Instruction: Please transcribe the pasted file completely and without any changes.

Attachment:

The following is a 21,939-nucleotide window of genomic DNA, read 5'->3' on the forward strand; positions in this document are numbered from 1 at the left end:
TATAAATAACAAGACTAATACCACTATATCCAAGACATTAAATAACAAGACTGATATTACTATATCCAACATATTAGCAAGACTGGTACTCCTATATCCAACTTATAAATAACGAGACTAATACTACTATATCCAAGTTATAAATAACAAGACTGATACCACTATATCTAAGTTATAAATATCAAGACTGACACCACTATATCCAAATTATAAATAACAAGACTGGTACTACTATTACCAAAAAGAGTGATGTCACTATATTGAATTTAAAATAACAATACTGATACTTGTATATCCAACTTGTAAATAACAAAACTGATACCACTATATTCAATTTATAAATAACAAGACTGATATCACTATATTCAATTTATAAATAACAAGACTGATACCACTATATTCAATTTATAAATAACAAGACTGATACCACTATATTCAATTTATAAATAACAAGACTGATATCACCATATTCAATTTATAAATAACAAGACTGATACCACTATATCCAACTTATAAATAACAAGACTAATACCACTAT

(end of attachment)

The following is a 21,939-nucleotide window of genomic DNA, read 5'->3' on the forward strand; positions in this document are numbered from 1 at the left end:
TATAAATAACAAGACTAATACCACTATATCCAAGACATTAAATAACAAGACTGATATTACTATATCCAACATATTAGCAAGACTGGTACTCCTATATCCAACTTATAAATAACGAGACTAATACTACTATATCCAAGTTATAAATAACAAGACTGATACCACTATATCTAAGTTATAAATATCAAGACTGACACCACTATATCCAAATTATAAATAACAAGACTGGTACTACTATTACCAAAAAGAGTGATGTCACTATATTGAATTTAAAATAACAATACTGATACTTGTATATCCAACTTGTAAATAACAAAACTGATACCACTATATTCAATTTATAAATAACAAGACTGATATCACTATATTCAATTTATAAATAACAAGACTGATACCACTATATTCAATTTATAAATAACAAGACTGATACCACTATATTCAATTTATAAATAACAAGACTGATATCACCATATTCAATTTATAAATAACAAGACTGATACCACTATATCCAACTTATAAATAACAAGACTAATACCACTAT